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Ever heard of Cause Related Marketing (CRM)? It’s a is bit of a trendy name, but how much do you know about it? The short and sweet version is that CRM refers to the formation of a commercial partnership between a company and a charity in order to market an image, product or service, for mutual benefit.

Background

The term was first used by American Express in 1983, as they launched a $6 million advertising campaign to raise funds for a Statue of Liberty restoration project.

The company contributed a penny from each charge on American Express cards, a penny from each purchase of traveler's checks, $1 from each new card issued and $1 from every holiday sold at an American Express store, (worth $500 or more).

Results

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They managed to raise $1.7 million for the cause in just three months and during that period, new American Express users grew by 17%, use of the card went up by 28% and the formal concept of CRM was born.

This campaign demonstrates just how powerful CRM can be. A well-executed campaign can have a significant impact on brand affinity, as well as consumer perception, loyalty and actual buying behavior.

Rules for success

A study carried out by Business in the Community in 2004, identified four key rules that if adhered to, will form the basis of a successful CRM campaign;

  1. The Cause Must Align with Your Brand: The link between your company and the cause must make sense and be clear, or the program may be viewed with suspicion.
  2. Be Transparent & Authentic: Tell your consumers exactly how your cause marketing partnership works and what you are aiming to achieve with it. This will enable you to connect on an emotional level with your customers.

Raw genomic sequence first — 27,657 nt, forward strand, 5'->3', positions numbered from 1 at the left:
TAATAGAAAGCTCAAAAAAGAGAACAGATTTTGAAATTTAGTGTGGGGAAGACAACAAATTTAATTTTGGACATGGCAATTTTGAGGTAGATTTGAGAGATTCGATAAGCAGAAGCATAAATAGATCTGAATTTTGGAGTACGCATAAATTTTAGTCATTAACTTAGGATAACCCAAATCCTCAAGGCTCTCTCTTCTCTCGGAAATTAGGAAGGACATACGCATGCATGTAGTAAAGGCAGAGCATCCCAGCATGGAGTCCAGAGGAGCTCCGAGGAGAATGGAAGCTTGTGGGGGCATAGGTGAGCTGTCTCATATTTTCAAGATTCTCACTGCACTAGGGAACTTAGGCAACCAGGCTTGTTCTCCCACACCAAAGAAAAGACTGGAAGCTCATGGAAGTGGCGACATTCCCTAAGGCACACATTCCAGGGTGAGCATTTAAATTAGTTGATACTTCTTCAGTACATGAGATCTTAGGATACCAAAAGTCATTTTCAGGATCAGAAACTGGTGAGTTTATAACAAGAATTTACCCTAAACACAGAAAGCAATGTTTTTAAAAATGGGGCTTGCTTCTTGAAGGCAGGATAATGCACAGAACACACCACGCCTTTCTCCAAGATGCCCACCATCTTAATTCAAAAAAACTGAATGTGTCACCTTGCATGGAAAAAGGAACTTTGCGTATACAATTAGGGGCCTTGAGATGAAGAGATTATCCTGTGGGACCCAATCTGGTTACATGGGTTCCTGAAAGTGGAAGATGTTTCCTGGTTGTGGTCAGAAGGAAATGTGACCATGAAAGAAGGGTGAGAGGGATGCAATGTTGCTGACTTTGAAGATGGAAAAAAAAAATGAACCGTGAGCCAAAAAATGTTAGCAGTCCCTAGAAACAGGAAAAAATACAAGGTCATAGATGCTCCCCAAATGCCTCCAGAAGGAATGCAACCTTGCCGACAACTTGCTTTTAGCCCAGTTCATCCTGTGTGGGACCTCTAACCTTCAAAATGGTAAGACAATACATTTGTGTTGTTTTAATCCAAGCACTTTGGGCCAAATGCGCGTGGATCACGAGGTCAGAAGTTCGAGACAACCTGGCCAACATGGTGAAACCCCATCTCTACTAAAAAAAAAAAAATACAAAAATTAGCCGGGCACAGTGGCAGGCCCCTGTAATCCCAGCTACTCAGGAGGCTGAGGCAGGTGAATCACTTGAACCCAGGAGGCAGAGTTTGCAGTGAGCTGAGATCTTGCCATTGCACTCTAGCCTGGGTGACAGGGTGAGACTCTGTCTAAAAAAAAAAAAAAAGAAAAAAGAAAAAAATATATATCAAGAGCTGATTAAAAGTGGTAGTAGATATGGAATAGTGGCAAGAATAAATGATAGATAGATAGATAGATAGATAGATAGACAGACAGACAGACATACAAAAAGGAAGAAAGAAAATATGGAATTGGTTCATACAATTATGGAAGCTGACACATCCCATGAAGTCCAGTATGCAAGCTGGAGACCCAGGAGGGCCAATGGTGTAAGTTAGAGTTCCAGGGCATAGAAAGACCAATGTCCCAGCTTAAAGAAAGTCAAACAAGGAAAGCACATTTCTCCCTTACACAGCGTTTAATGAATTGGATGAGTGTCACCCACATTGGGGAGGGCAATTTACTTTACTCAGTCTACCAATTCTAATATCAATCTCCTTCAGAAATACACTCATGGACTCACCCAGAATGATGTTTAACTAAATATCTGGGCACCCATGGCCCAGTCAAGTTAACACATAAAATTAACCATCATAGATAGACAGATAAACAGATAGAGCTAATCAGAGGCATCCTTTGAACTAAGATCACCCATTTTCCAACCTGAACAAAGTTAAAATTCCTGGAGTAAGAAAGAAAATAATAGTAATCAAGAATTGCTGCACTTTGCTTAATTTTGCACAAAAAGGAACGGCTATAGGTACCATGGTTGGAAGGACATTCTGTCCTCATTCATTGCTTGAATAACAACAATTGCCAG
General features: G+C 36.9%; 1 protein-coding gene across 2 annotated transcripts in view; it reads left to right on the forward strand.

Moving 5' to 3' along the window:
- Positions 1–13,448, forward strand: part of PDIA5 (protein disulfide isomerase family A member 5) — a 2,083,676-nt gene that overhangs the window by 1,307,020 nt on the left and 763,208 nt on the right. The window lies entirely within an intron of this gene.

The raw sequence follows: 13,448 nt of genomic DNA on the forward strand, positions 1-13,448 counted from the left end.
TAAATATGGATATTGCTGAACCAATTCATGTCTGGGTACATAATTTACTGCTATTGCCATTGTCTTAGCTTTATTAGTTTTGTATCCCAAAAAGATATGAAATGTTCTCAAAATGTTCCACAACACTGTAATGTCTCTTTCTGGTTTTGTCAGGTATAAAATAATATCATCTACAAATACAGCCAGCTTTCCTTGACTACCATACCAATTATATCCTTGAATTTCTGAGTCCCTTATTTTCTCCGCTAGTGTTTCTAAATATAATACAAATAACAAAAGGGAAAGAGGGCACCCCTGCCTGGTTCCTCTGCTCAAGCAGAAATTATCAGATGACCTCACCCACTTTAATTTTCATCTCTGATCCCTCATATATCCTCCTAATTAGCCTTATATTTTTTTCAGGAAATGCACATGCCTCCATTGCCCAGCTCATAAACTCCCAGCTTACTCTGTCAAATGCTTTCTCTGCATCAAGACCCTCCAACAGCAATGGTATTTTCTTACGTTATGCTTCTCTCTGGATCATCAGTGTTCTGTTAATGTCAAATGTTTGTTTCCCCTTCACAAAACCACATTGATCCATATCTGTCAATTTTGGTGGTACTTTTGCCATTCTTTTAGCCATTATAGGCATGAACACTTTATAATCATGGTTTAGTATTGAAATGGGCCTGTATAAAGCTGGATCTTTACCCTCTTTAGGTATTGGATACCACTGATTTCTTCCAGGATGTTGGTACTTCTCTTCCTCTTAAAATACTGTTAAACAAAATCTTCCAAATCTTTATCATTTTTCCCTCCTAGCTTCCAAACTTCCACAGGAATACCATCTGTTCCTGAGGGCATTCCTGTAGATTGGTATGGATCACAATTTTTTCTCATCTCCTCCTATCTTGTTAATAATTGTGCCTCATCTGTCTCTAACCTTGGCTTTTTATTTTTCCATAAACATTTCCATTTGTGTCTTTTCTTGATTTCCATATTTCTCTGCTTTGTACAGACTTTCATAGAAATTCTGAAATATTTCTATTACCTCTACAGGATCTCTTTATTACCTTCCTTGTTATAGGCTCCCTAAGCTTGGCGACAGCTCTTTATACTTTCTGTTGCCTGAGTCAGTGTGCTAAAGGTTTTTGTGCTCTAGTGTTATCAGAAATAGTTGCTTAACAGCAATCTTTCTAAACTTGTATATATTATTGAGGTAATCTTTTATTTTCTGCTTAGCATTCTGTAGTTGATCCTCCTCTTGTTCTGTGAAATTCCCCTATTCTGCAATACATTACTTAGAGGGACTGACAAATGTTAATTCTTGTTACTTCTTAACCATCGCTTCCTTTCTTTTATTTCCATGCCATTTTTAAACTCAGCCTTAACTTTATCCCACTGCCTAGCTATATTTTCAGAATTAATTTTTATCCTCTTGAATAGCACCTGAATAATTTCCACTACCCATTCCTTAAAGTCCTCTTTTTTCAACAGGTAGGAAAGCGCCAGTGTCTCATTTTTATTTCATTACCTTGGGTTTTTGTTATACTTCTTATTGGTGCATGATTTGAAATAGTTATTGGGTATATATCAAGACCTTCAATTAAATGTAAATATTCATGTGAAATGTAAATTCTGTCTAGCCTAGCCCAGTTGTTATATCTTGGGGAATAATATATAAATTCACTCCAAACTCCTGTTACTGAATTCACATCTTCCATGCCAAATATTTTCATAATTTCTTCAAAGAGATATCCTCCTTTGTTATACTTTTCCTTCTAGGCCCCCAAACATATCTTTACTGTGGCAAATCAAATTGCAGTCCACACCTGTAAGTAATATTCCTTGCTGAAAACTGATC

3. Make a long-term commitment: CRM isn’t a quick fix. There needs to be an ongoing commitment across the whole company, otherwise consumers will see it as a cynical, short term way of increasing sales.
  4. Make it easy: If your CRM campaign is too complicated, customers will not want to participate. They want to help by doing things they already do, not by changing their everyday behavior.

Case Study: Tesco Computers for Schools

Tesco’s popular ‘Computers For Schools’ program is an excellent example of a campaign that gets the rules of CRM right. Launched in 1992, the initiative has delivered more than £100 million worth of ICT equipment to 30,000 schools in Britain. The scheme is run on a voucher redemption basis, with customers gaining one voucher for every £10 spent in store. 

The program is simple but effective – it rewards customers for doing what they already do – shopping - and by allowing customers to hand over the vouchers themselves, it gives them a sense of hands-on impact, while reinforcing a positive link between the supermarket and the local community.

It is clear that Cause Related Marketing can be a powerful tool for a brand. By making your company’s social corporate responsibility visible and by demonstrating your company values and adding value to them, you can see a wide range of benefits including, an enhanced reputation and image, emotional engagement, increased trust and loyalty from your customers, plus a deeper awareness and understanding of your brand. A strong campaign will also have a direct effect on bottom line profits.

It is worth remembering that while it can be a powerful ingredient in the marketing mix, CRM is not a magic wand. As with any other marketing activity, it must be well planned and implemented. Charity is a sensitive subject for many consumers and they want to know that a business is helping, not just meddling. Get it right and consumers will listen and act.

Topics: Cause Related Marketing, Social Corporate Responsibility

Adam Parikh

Written by Adam Parikh

In a 13+ year career on the forefront digital marketing, I have proven to be an online marketer and ecommerce professional that delivers results. My deepest knowledge lies in Search (PPC + SEO) and Display (Programmatic, RTB, DSP). I am also well versed in email, affiliate, comparison shopping engines and social media marketing.